Nevertheless, we concur with the judge's decision to grant summary judgment on this aspect of the case despite the plaintiff's claims of fraud and illegality in the arbitration of his grievance. The plaintiff must make more than conclusory allegations of union misconduct in order to state a claim of breach of the union's duty of fair representation so as to undermine the finality of the arbitrator's denial of the plaintiff's contractual claim. See Augspurger v. Brotherhood of Locomotive Engineers, 510 F.2d 853, 859 (8th Cir. 1975). Violation of the union's duty of fair representation is established only when the plaintiff produces substantial evidence of arbitrary, bad faith, or discriminatory conduct in the union's representation of his grievance. Vaca v. Sipes, 386 U.S. at 190. Amalgamated Assn. of Street Ry. & Motor Coach Employees v. Lockridge, 403 U.S. 274, 299 (1971). In the present case the plaintiff's allegations of fact fall far short of indicating a violation of the union's duty of fair representation. We need not determine whether the union representative erred in producing the disputed letter before the committee. Assuming that the union made a judgmental error in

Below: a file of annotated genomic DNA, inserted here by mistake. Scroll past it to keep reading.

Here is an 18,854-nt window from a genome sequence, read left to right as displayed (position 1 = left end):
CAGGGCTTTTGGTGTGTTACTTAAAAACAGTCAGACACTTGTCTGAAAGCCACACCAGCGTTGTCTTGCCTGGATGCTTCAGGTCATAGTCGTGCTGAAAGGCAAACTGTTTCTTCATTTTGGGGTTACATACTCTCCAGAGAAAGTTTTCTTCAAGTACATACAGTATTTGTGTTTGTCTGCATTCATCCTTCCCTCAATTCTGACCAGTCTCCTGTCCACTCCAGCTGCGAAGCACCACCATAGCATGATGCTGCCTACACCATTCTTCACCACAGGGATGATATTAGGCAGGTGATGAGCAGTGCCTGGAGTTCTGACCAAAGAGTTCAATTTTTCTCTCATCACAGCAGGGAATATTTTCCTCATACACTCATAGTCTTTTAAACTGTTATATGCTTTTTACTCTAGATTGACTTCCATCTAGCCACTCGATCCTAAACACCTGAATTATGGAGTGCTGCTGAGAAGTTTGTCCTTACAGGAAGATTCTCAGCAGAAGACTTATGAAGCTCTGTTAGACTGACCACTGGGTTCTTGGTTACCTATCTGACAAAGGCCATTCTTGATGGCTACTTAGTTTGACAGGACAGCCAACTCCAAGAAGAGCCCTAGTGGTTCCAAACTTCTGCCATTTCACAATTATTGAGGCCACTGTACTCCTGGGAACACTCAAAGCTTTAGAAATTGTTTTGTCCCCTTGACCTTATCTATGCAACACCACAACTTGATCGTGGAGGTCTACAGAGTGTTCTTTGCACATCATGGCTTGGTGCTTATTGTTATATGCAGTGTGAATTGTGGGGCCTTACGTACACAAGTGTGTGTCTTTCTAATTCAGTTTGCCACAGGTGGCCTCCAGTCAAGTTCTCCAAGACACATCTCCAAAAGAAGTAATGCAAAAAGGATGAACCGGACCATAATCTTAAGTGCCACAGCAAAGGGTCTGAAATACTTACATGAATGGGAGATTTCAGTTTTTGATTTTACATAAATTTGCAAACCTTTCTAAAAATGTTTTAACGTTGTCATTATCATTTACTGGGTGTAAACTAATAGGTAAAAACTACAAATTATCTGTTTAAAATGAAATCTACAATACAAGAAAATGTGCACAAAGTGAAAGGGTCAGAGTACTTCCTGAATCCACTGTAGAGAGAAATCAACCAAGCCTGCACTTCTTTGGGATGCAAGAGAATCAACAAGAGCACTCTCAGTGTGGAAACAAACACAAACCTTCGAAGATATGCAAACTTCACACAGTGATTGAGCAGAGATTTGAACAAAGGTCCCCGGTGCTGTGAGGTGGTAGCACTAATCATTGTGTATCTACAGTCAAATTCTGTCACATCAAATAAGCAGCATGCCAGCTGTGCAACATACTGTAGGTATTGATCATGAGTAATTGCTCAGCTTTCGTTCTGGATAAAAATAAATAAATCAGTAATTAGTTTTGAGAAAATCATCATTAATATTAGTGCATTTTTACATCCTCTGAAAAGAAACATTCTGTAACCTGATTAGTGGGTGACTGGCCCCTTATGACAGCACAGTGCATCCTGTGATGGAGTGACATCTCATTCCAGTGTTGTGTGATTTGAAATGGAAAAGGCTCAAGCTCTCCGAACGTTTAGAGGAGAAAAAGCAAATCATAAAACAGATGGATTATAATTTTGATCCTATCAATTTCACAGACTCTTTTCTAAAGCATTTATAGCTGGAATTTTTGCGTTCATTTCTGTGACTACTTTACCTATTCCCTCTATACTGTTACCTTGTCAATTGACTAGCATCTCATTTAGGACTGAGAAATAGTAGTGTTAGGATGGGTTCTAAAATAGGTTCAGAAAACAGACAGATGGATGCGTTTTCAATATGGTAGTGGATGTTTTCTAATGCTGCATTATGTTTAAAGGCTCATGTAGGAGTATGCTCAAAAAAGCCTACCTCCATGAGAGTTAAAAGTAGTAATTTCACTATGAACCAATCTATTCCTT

referring to the letter concerning the plaintiff's probationary status and producing it at the committee's request, such an error was not the equivalent of arbitrary, bad faith, or discriminatory representation. Compare Warren v. International Brotherhood of Teamsters, 544 F.2d at 341; Hardee v. North Carolina Allstate Services, Inc., 537 F.2d 1255, 1258 (4th Cir. 1976); Walters v. Roadway Express, Inc., 557 F.2d 521, 526 (5th Cir. 1977); Russom v. Sears, Roebuck & Co., 558 F.2d 439, 442 (8th Cir.), cert. denied, 434 U.S. 955 (1977). As the plaintiff failed to allege any facts which would indicate that the grievance determination was rendered fraudulently, the plaintiff's allegations of misconduct by his union representative were insufficient to state a claim which would undermine the apparent validity of the grievance decision. See Cape Cod Gas Co. v. Steelworkers Local 13507, 3 Mass. App. Ct. 258 , 261 (1975).
We conclude that the plaintiff has failed to allege sufficient facts to indicate that the arbitration award was void, and we hold that the committee's determination that the plaintiff's discharge was not in violation of the labor agreement was binding on the plaintiff. The judgment is to be modified so as to declare that the plaintiff's claim for damages is barred by the arbitrators' award, and, as so modified, is affirmed.